As a growing number of ethical trading schemes crowd the food and drink aisles, how do brands ensure they stand out? 

Confusing, sub-standard and damaging to the most vulnerable in our food chain. That was Co-op chief Michael Fletcher’s damning verdict back in October on the sheer array of ethical schemes offering an alternative to Fairtrade. Speaking at a Fairtrade conference in east London, the retail chief commercial officer stressed the foundation was the “gold standard” for ethical trading and anything else “frankly, falls short”.

His comments came at a pivotal moment for Fairtrade. For the number of alternative, in-house schemes are growing. In May 2017, Sainsbury’s announced the pilot of its own separate Fairly Traded scheme on its tea lines. In August that year, Mondelez moved its chocolate brands away from Fairtrade to its own scheme, Cocoa Life. Granted, Cocoa Life is closely linked with Fairtrade - they report annually on shared goals - but it was still a departure from the recognised logo. It’s just one of many in-house standards offering an alternative, from Nestlé’s Cocoa Plan to Unilever’s Fair for Life.

So what is the impact on Fairtrade? Is Fletcher right about shopper confusion? And in such a crowded market, how do ethical credentials stand out?

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Looking at the sales data, the effect on Fairtrade doesn’t seem overly severe. Kantar Worldpanel values the market at £803.9m, a 3% decrease on last year [52 w/e 7 October 2018]. Still, it is a blow for a market that has delivered pretty consistent growth in recent years. Fairtrade chief executive Mike Gidney attributes the drop to the departures of Mondelez and Sainsbury’s. “We would expect an impact as this is the first full sales year since those products have no longer been Fairtrade certified,” he says.

Indeed, the loss of Mondelez drove Fairtrade’s branded confectionery sales down £64.9m on volumes down 31.1%, which was a significant factor in the overall decline [Kantar Worldpanel]. And in the aftermath of Fairly Traded, value sales fell 5% at Sainsbury’s, which holds 25% share of the Fairtrade market.

“In such a crowded market, is it hard for any ethical scheme to stand out from the rest?”

Still, Gidney is keen to stress that “outside of those products, we’re in good growth”. Take the Co-op. Its loyalty was rewarded with a 14% boost to value sales, putting its share just behind that of Sainsbury’s at 20.7%. The chain is now looking to expand its own label Fairtrade lines to coffee and sugar. “It’s a very expensive transition to make, but it’s the right thing to do,” says Fletcher.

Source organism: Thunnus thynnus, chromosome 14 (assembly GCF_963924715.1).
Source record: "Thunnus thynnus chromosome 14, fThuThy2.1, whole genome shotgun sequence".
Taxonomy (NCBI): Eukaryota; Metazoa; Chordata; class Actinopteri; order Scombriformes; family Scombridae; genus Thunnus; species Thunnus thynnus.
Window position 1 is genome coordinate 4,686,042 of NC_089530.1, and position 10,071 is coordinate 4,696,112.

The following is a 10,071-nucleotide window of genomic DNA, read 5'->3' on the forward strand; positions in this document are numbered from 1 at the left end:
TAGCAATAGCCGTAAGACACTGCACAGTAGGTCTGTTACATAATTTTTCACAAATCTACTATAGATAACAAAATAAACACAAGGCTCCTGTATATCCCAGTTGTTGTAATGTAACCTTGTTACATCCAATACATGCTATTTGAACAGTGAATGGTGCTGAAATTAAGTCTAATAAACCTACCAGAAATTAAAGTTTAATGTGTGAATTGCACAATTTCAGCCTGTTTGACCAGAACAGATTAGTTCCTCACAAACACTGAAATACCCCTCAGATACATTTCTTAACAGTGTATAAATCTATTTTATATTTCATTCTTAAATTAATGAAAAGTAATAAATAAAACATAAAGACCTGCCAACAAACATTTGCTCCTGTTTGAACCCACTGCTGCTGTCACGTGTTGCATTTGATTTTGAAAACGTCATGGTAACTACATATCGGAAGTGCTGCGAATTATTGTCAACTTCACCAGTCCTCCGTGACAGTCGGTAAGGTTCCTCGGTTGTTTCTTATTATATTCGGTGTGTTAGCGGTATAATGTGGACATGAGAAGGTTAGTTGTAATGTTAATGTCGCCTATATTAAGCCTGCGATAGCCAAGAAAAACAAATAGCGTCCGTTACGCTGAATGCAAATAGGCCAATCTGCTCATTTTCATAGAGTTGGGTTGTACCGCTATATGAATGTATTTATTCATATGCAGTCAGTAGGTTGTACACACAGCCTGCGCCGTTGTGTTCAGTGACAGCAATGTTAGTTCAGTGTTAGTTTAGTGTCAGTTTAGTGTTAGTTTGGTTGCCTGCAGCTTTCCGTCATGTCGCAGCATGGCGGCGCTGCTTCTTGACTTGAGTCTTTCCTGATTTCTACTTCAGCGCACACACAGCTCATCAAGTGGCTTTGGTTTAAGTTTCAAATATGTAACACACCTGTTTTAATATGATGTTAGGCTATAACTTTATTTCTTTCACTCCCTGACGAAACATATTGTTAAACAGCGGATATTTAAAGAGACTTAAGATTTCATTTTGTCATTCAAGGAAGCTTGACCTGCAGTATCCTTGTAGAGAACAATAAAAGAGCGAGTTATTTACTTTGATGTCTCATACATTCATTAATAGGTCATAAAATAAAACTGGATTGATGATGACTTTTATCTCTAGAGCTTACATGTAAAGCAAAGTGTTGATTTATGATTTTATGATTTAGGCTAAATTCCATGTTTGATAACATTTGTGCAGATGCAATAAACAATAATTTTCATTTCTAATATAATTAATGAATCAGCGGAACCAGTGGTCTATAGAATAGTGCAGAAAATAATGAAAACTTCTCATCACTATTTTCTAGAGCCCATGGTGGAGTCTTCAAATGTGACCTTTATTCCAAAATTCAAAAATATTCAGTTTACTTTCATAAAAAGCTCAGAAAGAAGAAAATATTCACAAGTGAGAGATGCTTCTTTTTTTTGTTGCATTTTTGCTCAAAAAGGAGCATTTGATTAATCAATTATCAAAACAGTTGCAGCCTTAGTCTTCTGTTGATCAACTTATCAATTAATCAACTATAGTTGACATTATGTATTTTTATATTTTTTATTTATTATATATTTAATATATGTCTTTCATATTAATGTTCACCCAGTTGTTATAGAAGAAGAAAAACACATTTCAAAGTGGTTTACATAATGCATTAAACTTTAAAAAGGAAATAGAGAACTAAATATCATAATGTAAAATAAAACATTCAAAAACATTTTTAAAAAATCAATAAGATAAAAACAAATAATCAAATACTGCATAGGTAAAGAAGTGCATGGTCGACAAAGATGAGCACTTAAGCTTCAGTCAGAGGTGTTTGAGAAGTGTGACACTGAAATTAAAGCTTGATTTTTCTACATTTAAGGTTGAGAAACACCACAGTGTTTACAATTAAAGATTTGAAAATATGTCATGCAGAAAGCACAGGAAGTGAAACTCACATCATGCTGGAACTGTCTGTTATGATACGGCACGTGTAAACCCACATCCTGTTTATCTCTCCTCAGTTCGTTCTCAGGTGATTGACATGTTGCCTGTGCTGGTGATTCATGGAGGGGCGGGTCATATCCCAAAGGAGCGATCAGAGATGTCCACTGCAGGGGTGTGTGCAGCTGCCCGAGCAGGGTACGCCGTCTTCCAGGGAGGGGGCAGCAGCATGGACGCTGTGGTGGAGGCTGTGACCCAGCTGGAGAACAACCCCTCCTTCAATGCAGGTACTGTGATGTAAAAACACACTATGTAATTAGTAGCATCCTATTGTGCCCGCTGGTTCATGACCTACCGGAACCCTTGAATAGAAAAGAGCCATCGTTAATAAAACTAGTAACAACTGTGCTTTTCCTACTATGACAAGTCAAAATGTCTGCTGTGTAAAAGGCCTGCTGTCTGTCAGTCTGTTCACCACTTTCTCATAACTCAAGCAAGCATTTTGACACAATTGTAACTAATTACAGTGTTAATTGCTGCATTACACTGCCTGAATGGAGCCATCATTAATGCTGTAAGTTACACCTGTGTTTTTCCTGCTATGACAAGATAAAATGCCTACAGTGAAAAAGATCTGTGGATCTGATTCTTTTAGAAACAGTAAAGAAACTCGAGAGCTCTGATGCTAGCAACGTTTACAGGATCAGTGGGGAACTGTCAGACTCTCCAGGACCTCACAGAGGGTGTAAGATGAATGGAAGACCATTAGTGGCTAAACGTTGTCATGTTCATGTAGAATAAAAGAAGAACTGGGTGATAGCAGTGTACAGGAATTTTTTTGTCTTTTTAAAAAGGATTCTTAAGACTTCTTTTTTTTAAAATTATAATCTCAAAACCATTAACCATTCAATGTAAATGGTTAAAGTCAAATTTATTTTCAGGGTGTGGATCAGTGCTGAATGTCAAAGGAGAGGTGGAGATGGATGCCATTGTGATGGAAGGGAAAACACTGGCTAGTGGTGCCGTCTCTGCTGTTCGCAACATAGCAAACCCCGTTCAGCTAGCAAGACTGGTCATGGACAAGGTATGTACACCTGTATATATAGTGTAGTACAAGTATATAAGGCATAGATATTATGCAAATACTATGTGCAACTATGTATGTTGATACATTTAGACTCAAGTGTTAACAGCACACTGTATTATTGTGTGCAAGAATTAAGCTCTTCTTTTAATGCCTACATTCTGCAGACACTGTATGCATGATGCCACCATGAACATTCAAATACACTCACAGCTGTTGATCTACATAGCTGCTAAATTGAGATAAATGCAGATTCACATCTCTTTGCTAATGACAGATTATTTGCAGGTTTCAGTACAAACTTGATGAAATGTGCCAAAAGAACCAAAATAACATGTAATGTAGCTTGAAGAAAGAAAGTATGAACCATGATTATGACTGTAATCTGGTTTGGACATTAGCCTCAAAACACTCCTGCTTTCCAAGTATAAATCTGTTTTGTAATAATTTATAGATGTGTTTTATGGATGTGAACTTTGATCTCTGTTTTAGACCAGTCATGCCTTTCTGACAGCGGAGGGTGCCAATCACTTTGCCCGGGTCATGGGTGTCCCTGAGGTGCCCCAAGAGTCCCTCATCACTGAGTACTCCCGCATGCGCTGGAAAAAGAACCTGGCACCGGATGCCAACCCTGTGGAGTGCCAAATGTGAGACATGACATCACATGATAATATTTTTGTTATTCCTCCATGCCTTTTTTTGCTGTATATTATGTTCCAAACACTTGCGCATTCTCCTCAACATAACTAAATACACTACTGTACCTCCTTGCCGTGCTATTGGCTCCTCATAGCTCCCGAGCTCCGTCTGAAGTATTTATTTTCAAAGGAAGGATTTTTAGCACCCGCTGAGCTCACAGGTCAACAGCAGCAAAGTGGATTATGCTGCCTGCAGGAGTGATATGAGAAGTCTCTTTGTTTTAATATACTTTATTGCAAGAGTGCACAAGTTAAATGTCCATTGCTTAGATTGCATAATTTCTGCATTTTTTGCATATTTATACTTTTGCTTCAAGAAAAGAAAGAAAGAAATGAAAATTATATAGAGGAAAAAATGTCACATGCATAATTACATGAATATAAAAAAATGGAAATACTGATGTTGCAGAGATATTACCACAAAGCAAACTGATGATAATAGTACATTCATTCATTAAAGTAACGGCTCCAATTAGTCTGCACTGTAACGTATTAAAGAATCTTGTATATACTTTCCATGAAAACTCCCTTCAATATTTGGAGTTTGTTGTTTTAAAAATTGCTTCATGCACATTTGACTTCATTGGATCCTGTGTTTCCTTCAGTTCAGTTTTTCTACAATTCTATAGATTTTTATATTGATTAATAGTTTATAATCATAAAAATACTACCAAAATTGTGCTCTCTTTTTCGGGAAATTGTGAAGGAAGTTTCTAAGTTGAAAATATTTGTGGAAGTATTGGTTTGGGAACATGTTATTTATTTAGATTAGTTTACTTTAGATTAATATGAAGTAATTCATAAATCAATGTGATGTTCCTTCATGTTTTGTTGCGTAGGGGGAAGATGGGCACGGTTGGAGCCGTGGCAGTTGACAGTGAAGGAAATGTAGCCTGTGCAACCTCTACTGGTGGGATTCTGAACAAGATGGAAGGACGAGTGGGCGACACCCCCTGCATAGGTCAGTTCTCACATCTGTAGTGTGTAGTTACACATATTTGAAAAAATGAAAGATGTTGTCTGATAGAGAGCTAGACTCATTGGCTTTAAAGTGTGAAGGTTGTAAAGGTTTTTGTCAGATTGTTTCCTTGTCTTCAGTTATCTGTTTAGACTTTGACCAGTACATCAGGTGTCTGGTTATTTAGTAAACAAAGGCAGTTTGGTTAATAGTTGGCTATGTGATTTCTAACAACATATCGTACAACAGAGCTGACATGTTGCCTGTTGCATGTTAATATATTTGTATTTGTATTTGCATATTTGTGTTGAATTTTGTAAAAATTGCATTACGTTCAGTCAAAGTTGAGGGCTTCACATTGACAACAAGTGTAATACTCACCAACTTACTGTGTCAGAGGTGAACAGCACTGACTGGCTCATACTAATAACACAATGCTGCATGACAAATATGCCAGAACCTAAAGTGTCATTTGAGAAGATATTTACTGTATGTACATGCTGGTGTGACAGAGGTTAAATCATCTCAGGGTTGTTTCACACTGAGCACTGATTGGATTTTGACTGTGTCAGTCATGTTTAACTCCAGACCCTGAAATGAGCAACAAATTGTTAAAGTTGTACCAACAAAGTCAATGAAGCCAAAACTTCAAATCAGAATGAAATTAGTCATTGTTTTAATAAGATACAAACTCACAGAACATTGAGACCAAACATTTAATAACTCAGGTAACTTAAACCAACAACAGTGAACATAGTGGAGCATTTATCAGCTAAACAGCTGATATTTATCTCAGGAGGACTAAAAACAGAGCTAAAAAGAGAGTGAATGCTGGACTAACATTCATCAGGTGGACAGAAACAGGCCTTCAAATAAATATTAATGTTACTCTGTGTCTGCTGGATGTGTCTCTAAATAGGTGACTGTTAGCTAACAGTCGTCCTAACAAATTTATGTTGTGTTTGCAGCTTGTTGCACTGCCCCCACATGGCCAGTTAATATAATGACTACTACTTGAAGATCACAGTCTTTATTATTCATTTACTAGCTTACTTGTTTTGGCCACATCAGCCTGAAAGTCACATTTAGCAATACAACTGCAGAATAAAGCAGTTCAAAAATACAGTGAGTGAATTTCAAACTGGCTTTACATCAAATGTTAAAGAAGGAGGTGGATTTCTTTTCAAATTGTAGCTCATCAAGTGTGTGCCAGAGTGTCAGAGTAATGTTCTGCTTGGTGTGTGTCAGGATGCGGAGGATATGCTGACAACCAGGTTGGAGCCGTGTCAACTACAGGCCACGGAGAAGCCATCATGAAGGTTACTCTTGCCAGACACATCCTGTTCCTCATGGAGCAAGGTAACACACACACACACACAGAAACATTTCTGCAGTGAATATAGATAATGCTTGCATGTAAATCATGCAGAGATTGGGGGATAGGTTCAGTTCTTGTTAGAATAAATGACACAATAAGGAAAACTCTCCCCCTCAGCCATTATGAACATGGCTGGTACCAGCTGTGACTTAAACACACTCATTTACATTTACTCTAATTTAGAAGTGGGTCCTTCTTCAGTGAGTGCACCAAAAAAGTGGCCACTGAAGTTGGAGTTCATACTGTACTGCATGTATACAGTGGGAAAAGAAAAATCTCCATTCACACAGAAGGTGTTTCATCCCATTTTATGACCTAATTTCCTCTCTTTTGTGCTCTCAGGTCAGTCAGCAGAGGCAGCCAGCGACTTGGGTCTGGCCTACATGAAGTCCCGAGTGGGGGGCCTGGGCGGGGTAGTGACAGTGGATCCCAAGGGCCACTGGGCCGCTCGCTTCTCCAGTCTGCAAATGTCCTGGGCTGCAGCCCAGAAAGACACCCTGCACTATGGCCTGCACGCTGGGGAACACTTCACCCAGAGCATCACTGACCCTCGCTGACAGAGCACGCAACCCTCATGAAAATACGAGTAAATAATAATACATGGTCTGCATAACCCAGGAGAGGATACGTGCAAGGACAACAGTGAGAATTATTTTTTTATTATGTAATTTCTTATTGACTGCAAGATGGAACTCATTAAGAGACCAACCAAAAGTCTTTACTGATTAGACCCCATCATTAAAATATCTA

The Co-op isn’t the only one looking to deepen its relationship with Fairtrade. Over the past year, both Aldi and Lidl have launched Fairtrade confectionery NPD, boosting their value sales 19.6% and 92.4% respectively [Kantar Worldpanel]. Keen to continue this work, Aldi added two new Fairtrade wines to its shelves last month.

Fairtrade also built several valuable new partnerships in 2018. Latest enlisters include Costa Coffee with new Fairtrade chocolate bars, EasyJet with the addition of Clipper Fairtrade teas to in-flight menus, and ethical Dutch chocolate brand Tony’s Chocolonely, launched in the UK in January.

That’s perhaps why Gidney isn’t feeling too worried about rivals. “My first reaction to more ethical trade schemes is: bring it on,” he says. “The problems involved in fighting poverty and farmer welfare are very complex, so we welcome companies who are seriously looking to make a difference.”

Beyond Fairtrade: other sustainability schemes

rainforest alliance on jimmys iced coffee

Rainforest Alliance

Launched: 1987

Number of UK brands: 42

One of the largest ethical trading schemes outside Fairtrade, the RA is currently active in 76 nations. Like Fairtrade, it has a pretty wide remit. Those who bear the RA’s green frog logo meet the scheme’s environmental, social and economic sustainability standards, checked through periodical auditing. Deforestation, climate change and rural poverty are just some of the issues covered by the RA, which merged with sustainable farming programme UTZ last year to simplify the range of ethical trading schemes on the market. 

Cocoa Life

Launched: 2012

Number of UK brands: 3

Beginning life as the Cadbury Cocoa Partnership in 2008, Cocoa Life launched in its current form four years later. The pivotal moment came in 2017, when it replaced Fairtrade as the logo on Mondelez chocolate brands. Mondelez said the switch enabled it to source five times as much chocolate sustainably. Crucially, Cocoa Life is partnered with Fairtrade and has shared aims, which are subject to annual progress updates. Mondelez has stated it will invest $400m in the programme to achieve its target of empowering a minimum of 200,000 cocoa farmers by 2022.